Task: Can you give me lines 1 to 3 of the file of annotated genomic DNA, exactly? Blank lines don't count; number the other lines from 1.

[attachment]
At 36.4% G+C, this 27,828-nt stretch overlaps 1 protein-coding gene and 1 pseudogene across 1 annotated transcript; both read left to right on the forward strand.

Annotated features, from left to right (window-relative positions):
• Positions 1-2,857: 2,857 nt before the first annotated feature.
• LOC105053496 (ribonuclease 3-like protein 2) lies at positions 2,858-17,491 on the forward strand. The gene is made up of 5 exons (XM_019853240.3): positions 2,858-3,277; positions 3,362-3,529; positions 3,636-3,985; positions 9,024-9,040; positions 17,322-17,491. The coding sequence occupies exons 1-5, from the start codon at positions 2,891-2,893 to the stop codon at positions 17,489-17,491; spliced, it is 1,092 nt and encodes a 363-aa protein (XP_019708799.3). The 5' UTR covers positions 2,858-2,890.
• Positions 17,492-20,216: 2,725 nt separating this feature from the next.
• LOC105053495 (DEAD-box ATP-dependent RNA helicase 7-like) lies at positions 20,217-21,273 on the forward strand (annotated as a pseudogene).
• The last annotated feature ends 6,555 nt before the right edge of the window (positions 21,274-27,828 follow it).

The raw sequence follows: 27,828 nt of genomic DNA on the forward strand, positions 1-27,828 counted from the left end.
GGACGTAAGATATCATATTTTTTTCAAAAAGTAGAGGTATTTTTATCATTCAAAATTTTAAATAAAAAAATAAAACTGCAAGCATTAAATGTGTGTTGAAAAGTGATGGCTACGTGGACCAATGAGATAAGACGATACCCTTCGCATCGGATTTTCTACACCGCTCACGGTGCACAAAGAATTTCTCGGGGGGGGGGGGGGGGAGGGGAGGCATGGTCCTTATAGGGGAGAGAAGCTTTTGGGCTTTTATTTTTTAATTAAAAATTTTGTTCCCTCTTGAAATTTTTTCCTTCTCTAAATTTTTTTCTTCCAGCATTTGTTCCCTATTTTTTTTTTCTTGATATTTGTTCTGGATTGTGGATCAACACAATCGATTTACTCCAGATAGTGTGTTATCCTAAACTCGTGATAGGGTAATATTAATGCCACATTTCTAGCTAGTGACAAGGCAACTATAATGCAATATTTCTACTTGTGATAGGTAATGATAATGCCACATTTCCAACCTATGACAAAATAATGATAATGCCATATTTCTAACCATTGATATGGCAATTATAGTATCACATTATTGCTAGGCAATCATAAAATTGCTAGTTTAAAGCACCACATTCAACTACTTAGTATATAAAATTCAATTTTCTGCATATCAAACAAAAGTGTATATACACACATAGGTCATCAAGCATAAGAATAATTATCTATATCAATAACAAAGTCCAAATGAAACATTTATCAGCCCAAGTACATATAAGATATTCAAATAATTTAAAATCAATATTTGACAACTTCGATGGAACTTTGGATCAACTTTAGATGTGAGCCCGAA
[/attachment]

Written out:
At 36.4% G+C, this 27,828-nt stretch overlaps 1 protein-coding gene and 1 pseudogene across 1 annotated transcript; both read left to right on the forward strand.

Annotated features, from left to right (window-relative positions):
• Positions 1-2,857: 2,857 nt before the first annotated feature.